Michael Cohen’s Lawyers Respond

Michael Cohen’s lawyers have now responded to Michael Avenatti’s information in a scathing filing to Judge Kimba Wood. It’s mainly pounding the table. But they do seem to have found some errors. So let’s go through the details.

By our initial read, all of the claims that anyone is talking about are accurate and Cohen’s lawyers now concede as much. The payments from AT&T, Novartis, Columbus Nova, Korea Aerospace and so forth – those are all real. But in the last of the seven pages of the document Avenatti posted yesterday on Twitter, he lists transactions from another account at Standard Chartered Bank. There were a number of transactions listed on this account. But it was hard to know what to make of them. Most were for a few hundred dollars tied to various foreign banks and entities. So for instance, there was a wire from a Kenyan bank for $980 that was apparently tied to an Israeli bank. Cohen’s lawyers say these are transactions for different Michael Cohen’s – one Michael Cohen from Israel and another from Canada. They press this point so hard I assume they are correct that these are other people.

Needless to say, Cohen’s lawyers really go to town on these apparent errors. But they all come from one bank account discussed on the final page that no one really paid any attention to.

They concede that Columbus Nova, the investment fund tied to the Russian oligarch Viktor Vekselberg paid Cohen $500,000. But they dispute the idea that the company really has anything to do with Vekselberg. They repeat the company’s claim that it is “solely owned and controlled by Americans.” This is a technical distinction which we discussed yesterday. It’s not different from what’s already known. It is technically owned and operated by Americans. But for the reasons we discussed yesterday, by any real world definition it seems to be the creature of Viktor Vekselberg.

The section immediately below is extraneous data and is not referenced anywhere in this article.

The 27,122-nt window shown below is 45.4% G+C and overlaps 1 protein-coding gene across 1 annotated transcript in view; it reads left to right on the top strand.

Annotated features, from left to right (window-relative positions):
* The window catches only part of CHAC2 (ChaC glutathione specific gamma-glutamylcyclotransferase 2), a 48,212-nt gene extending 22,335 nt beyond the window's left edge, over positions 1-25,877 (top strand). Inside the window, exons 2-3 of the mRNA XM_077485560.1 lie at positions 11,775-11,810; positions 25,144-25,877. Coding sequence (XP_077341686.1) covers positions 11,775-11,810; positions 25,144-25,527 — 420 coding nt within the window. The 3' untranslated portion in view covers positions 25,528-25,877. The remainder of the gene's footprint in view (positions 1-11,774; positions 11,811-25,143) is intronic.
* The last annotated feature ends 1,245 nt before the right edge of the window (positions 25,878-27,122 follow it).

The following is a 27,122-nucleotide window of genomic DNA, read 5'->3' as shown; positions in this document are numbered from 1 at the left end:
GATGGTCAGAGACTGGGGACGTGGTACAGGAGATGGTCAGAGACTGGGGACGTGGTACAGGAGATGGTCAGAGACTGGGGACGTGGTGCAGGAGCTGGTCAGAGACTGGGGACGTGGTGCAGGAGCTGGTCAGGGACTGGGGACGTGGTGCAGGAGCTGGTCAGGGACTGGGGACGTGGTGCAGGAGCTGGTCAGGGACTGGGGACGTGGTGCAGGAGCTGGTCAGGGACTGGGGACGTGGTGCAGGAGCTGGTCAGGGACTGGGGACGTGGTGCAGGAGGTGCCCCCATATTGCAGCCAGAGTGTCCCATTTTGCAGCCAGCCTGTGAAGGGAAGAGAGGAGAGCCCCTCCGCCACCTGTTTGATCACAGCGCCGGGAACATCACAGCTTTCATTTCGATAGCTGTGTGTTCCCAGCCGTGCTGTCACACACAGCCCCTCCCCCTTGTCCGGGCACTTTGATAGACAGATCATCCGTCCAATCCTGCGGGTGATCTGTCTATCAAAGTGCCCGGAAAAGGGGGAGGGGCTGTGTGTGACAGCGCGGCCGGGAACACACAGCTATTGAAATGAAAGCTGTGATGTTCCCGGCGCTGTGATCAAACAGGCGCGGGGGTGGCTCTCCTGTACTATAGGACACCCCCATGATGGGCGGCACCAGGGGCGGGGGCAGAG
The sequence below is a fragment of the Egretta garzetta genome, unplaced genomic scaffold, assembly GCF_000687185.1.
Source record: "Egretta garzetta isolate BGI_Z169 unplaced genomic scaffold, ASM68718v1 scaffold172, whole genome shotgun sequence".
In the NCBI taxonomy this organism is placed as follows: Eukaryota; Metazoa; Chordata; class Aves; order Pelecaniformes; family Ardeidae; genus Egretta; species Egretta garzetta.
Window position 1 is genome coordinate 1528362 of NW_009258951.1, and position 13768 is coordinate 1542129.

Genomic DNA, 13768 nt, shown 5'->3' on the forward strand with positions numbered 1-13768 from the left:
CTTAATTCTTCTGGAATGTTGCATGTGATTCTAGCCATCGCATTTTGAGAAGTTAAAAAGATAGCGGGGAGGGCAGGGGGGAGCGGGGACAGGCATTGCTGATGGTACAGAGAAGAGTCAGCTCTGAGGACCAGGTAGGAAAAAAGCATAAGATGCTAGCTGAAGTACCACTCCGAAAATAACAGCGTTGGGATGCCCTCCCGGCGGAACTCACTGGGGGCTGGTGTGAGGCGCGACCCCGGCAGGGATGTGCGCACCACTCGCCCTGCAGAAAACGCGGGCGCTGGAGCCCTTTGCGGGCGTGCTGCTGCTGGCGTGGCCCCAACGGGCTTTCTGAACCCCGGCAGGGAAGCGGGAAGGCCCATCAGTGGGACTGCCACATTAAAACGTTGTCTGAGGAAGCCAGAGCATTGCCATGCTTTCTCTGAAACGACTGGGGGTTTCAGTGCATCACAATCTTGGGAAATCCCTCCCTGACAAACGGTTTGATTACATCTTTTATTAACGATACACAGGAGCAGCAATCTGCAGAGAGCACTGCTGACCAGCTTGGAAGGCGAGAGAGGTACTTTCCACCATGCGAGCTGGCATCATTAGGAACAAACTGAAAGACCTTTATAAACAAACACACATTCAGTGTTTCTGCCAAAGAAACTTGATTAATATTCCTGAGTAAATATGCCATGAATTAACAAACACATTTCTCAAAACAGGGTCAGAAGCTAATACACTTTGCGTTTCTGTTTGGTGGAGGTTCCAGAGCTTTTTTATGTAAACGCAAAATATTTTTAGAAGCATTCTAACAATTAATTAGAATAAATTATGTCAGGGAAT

Where they really go to town is on how Avenatti gained access to this material. They are well within their rights to do so. As we noted yesterday, the document appears to take its information from so-called bank Suspicious Activity Reports. Those are highly, highly confidential and leaking them is a big no-no. As I discussed yesterday, as long as a journalist is not party to any bad acts that produce a leak, he or she is in the clear in most cases. But lawyer’s have an entirely different set of obligations. So I’m not sure what responsibility Avenatti has to the court on this front.

In any case, the upshot is Cohen’s lawyers throw everything they can at Avenatti. But they do not dispute any of the claims that made news yesterday evening.

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